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The Social Construction of News


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The Social Construction of News

  1. 1. WK9 – The Social Construction ofNewsDr. Carolina MatosGovernment DepartmentUniversity of Essex
  2. 2. Key points• Walter Lippman and public opinion• “The picture in our heads” and stereotypes• Chomsky’s propaganda model• Chomksy’s Manufacture of Consent and critique of Lippmann• The objectivity debate and the ideal of objectivity• Essay feedback• Tips for essay writing and future work• Seminar questions and activities• Group presentation• Readings for week 10
  3. 3. Readingsfor week9Required texts:Herman, E. S. and Chomsky, N. (1988, 2002) ManufacturingConsent – The Political Economy of the Mass Media, 1-37Lippmann, W. (1922). Public Opinion. New York: FreePressAdditional:Bennett, L. (2002). News: The Politics of Illusion. New York:Langman.Matos, C. (2008) Journalism and political democracy in Brazil,Lexington Books, chapter on partisanship and professionalismGroup presentation:• Schudson, M. (2000) “The news media as political institutions”in Annual Review of Political Science, 5, pp 249-269
  4. 4. WalterLippmann-Publicopinionandpublishedopinion• * Pioneer of the agenda-setting process (“TheWorld Outside and the Pictures in Our Heads”)•• * Conducted one of the first content• analyses, the New York Times coverageof the 1917 Russian Revolution• “The pictures inside the head of these human beings…are theirpublic opinion. These pictures which are acted upon by groups ofpeople…..are Public Opinion with capital letters” (Lippmann, 1965,18, in N. Neumann, 143).• People with different attitudes see the same events differently“...the pattern of stereotypes at the centre of our codes largelydetermines what group of facts we shall see....”
  5. 5. Lippmann:onpublicopinion• Walter Lippman examined the coverage of newspapers andsaw many inaccuracies• In 1920, he stated that the New York Times’ coverage of theBolshevik revolution was biased and inaccurate• Lippman was one of the first to state how journalists tendedto generalise about people based on the “ideas” or “images”in their heads about them• Lippmann was worried about civic participation in democraticlife and that voters were largely ignorant about policies• Lippman thought that citizens needed to be governed by a“specialized class” (elites or experts) who had enoughknowledge to make more rational and less biased decisions
  6. 6. WalterLippman’sPublicOpinion• News versus truth• Lippmann (1922, 126) also pointed out how one tends tobelief in the absolutism of ones own views. “For while menare willing to admit that there are two sides to a“question’’, they do not believe that there are two sides towhat they regard as a “fact’’’’.• “The function of news is to signalise an event, the functionof truth is to bring to light the hidden facts, to set them inrelation to each other, and make a picture of reality onwhich men can act.”• Lippmann (1922) has been, according to critics likeSchudson (1978), one of the most forceful spokesmen forthe ideal of objectivity.• Criticised for his elitism (i.e. Chomky’s Manufacture ofConsent is a reference to his use of the phrase)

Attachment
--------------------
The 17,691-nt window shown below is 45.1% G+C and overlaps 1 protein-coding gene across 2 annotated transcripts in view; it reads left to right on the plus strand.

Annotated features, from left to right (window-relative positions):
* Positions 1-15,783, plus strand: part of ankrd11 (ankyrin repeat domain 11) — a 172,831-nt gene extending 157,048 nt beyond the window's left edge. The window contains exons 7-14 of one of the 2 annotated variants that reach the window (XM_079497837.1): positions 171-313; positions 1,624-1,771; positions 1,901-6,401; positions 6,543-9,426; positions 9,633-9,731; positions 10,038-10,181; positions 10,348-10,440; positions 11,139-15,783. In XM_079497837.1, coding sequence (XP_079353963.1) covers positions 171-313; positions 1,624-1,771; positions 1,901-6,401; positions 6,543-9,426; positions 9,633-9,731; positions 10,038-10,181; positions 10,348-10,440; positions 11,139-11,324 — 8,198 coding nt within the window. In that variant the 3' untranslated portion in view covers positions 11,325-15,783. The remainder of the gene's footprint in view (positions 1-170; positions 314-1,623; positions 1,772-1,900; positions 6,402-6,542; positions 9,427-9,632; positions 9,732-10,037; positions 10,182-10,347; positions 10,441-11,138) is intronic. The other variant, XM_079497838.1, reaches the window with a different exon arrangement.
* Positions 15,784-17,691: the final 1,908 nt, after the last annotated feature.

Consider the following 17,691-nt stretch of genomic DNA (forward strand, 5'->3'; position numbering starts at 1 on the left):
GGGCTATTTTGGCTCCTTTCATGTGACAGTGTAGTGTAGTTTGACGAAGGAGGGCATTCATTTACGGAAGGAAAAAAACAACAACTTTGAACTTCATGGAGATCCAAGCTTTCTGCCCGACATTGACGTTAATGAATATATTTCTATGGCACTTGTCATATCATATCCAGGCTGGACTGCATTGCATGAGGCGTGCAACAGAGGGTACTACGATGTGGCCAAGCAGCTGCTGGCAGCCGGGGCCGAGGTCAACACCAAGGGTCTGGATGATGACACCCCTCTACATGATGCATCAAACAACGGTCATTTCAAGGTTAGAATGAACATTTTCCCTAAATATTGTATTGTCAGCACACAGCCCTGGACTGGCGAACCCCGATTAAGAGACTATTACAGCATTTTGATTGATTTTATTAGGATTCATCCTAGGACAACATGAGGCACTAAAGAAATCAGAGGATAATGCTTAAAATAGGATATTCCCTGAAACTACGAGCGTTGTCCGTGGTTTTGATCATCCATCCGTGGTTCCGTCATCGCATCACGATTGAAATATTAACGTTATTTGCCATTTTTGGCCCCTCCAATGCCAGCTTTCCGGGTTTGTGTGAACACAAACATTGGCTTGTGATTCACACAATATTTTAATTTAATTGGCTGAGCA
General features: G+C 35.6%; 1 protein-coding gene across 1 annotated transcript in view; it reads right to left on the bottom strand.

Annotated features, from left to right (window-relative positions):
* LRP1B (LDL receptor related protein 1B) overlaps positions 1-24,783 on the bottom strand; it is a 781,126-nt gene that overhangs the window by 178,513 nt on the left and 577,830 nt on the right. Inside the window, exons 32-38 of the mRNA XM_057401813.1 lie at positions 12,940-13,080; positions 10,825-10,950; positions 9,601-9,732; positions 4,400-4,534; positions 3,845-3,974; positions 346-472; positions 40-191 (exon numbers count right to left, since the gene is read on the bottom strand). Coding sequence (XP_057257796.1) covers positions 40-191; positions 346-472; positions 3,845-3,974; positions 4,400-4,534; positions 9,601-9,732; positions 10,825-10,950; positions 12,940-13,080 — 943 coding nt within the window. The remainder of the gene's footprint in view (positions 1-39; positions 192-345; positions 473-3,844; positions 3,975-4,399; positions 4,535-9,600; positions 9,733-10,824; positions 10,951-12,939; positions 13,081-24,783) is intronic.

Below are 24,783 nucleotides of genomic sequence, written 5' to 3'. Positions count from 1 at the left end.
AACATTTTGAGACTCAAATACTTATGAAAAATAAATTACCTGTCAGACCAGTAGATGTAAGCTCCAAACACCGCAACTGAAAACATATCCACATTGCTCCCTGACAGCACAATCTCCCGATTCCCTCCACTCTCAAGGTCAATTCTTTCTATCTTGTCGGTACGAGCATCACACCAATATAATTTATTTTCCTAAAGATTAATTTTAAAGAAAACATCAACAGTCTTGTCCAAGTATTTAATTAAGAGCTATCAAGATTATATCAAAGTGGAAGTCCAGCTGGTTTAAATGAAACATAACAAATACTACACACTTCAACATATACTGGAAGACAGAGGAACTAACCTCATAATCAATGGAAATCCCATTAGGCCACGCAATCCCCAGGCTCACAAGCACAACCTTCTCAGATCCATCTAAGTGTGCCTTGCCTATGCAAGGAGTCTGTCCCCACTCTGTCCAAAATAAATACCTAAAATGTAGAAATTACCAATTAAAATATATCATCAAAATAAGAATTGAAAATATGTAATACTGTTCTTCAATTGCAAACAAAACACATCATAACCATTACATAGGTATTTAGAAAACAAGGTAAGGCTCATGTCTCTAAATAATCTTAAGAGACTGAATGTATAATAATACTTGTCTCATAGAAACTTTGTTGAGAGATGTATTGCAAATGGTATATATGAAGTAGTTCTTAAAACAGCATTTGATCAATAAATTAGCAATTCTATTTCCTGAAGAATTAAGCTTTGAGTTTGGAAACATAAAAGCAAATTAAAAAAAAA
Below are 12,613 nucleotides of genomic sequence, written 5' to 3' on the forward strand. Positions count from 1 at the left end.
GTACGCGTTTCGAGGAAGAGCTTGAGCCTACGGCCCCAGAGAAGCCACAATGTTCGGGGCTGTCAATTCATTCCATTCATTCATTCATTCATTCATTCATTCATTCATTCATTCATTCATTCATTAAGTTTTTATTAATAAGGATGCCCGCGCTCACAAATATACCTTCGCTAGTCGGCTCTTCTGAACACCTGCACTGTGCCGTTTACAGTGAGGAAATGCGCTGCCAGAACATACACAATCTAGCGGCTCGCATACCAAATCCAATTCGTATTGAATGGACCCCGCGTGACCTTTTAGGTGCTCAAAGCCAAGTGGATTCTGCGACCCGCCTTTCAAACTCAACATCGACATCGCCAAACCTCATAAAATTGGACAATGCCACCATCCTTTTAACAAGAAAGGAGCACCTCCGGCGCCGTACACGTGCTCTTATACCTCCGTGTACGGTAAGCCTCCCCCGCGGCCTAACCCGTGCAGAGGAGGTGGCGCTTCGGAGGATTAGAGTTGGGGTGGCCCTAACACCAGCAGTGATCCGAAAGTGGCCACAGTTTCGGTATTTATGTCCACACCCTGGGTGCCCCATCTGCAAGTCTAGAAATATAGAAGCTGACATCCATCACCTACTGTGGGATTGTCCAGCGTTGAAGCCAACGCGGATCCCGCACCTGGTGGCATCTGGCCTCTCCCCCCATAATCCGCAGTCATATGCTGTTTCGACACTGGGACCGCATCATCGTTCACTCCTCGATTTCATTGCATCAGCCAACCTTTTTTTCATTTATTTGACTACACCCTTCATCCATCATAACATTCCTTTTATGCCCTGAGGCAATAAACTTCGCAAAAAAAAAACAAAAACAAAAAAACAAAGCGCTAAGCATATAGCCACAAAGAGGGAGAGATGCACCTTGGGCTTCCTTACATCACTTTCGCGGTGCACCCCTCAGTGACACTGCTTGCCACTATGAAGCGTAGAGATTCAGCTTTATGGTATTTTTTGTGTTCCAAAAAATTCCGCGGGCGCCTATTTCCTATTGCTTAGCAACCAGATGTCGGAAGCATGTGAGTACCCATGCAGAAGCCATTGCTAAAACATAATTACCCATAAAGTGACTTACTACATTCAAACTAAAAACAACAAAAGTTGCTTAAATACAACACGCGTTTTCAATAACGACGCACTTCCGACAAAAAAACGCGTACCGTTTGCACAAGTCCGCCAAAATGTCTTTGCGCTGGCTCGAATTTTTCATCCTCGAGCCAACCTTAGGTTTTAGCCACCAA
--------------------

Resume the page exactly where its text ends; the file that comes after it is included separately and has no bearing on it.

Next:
7. 7. Lippmanon stereotypes• Walter Lippmann(1922) argued that people spent little timeinforming themselves. Most people had confused ideas in relation topolitics and interests beyond their small circle of friends.• “We are told about the world before we see it. And thosepreconceptions, unless education has made us aware, govern deeplythe whole process of perception”.• “Each of us lives and works on a small part of the earth’s surface,moves in a small circle, and of these…..knows only a few intimately.Of any public event that has wide effect we see …only a phase andan aspect. This is true of the eminent insiders who draft treaties,make laws and issue orders….Inevitably our opinions cover a biggerspace, a longer reach of time, a greater number of things, than wecan directly observe.”• “We have seen that our access to information is obstructed anduncertain, and that our apprehension is deeply controlled by ourstereotypes…”
  8. 8. Theproblemwith democracyandlackofcivicparticipation• Stereotypes provide us with only a partial truth and they can alsoserve as a mechanism for self-defense• For Lippman, the basic problem with democracy was the accuracyof news.• “The world that we have to deal with politically is out of reach, outof sight...It has to be...imagined.”• People make up their minds before they define the fact• “The only feeling that anyone can have about an event he does notexperience is the feeling aroused by his mental image of that event.”• Public opinion is volatile, and shifts in response to the most recentdevelopments.• I.e. Contemporary example – even today studies on the Britishelectorate have shown how voters shifted to the left during theThachter years (Bartle’s Moving Centre: 1950-2005)
  9. 9. Theproblemwith democracyandlackofcivicparticipationPeople are not capable of acquiring a competent opinion aboutall public affairsThe real environment is too big, complex and fleeting fordirect acquaintance• “I argue that representative government, either in what isordinarily called politics, or in industry, cannot be workedsuccessfully, no matter what the basis of the election, unlessthere is an independent, expert organization for making theunseen facts intelligible to those who have to make thedecisions. I attempt to argue that the serious acceptance ofthe principle that personal representation must besupplemented by representation of the unseen facts wouldalone permit a satisfactory decentralization, and allow us toescape from the intolerable and unworkable fiction that eachof us must acquire a competent opinion about all publicaffairs.”
  10. 10. “The pictures in our heads”• Why do the pictures inside mislead men in their dealingswith the outside world?• “…this same creature is learning to see with his mind vastportions of the world that he would never see, touch, smell,hear or remember. Gradually he makes for himself atrustworthy picture inside his head of the world beyond hisreach. These features of the world outside which have to dowith the behaviour of other human beings….., we call roughlypublic affairs. The pictures inside the heads of these humanbeings, the pictures of themselves, of others, of their needs,purposes and relationships, are the public opinions. Thesepictures which are acted upon by groups of people, or byindividuals acting in the name of groups, are Public Opinionwith capital letters.”